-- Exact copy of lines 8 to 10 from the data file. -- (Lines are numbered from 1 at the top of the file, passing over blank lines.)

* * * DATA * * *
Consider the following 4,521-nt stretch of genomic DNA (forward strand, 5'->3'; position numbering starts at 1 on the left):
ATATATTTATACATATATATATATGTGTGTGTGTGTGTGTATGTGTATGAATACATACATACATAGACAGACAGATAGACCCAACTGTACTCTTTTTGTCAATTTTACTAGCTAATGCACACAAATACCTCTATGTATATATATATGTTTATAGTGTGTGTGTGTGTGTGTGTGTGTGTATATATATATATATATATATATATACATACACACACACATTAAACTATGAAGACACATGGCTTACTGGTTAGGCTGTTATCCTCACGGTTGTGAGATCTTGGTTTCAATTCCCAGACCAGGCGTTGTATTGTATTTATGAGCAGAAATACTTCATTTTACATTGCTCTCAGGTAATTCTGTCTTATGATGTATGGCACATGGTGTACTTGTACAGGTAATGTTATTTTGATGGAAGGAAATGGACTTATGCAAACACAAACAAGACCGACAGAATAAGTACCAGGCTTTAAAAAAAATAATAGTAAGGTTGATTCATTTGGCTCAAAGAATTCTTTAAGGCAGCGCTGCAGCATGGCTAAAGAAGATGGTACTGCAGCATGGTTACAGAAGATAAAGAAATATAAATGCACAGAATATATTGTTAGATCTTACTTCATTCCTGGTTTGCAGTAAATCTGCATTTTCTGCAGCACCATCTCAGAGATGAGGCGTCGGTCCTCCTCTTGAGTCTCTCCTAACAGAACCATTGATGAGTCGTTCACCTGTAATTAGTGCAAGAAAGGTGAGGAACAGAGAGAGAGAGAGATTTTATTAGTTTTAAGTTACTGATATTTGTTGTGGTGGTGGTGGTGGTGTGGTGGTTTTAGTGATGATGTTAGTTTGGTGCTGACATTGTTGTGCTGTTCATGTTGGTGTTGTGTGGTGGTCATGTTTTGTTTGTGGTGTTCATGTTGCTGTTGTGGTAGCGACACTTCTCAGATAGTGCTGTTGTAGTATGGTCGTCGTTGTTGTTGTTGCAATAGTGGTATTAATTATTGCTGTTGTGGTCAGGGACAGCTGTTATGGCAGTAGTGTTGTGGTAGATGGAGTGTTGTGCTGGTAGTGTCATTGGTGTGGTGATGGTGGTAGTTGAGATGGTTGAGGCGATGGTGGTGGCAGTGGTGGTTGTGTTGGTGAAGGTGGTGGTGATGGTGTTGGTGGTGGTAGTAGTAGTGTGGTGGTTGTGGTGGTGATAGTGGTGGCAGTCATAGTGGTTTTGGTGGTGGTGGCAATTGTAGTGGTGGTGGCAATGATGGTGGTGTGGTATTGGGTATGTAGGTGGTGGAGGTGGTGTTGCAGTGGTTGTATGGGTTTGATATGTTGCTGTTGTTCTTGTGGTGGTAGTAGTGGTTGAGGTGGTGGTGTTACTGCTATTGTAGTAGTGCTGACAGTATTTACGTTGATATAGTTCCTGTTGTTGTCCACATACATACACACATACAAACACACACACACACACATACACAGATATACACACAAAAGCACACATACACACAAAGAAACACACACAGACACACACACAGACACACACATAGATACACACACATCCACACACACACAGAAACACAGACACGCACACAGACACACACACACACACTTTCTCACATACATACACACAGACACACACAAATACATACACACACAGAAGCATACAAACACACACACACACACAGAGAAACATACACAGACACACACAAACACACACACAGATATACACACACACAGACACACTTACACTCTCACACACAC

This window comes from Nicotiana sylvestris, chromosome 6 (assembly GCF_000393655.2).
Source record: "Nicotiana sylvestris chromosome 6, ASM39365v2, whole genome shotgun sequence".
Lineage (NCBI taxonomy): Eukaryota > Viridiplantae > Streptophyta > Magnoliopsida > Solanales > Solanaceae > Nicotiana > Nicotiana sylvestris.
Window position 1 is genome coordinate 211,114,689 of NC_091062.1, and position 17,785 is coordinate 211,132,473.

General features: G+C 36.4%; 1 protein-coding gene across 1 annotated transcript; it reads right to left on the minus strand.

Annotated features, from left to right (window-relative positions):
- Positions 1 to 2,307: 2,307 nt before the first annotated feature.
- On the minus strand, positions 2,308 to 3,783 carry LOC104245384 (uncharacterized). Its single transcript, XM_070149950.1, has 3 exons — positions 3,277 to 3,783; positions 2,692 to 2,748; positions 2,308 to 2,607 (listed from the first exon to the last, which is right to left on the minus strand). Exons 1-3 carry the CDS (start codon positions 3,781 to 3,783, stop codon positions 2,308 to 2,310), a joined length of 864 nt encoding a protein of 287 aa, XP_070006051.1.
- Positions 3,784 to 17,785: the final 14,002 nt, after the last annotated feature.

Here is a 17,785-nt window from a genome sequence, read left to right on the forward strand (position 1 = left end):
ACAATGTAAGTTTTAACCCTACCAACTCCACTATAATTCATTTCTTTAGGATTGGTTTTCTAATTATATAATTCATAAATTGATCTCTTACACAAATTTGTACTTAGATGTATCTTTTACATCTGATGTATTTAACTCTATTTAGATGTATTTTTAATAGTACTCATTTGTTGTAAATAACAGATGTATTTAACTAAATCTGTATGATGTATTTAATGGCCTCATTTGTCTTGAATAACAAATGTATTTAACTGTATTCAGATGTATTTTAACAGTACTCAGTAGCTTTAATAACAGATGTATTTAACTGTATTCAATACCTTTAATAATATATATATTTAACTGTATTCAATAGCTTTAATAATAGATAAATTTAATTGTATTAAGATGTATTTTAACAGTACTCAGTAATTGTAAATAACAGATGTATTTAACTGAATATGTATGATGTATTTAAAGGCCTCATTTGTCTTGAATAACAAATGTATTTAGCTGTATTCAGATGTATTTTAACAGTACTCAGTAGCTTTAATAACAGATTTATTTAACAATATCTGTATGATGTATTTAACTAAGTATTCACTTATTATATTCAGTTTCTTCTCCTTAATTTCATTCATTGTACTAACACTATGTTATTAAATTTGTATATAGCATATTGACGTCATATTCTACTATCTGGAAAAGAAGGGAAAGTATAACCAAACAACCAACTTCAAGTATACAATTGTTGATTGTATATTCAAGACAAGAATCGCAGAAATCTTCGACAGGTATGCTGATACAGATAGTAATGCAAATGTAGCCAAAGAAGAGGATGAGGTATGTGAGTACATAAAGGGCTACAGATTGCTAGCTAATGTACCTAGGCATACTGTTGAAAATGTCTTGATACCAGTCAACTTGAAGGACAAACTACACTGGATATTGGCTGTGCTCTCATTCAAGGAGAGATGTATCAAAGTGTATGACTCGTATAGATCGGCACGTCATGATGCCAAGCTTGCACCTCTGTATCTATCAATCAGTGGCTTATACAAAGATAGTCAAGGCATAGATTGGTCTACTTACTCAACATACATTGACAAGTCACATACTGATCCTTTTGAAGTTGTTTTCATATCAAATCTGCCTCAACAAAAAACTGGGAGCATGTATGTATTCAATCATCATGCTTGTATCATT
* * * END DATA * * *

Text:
Annotated features, from left to right (window-relative positions):
- Positions 1 to 2,307: 2,307 nt before the first annotated feature.
- On the minus strand, positions 2,308 to 3,783 carry LOC104245384 (uncharacterized). Its single transcript, XM_070149950.1, has 3 exons — positions 3,277 to 3,783; positions 2,692 to 2,748; positions 2,308 to 2,607 (listed from the first exon to the last, which is right to left on the minus strand). Exons 1-3 carry the CDS (start codon positions 3,781 to 3,783, stop codon positions 2,308 to 2,310), a joined length of 864 nt encoding a protein of 287 aa, XP_070006051.1.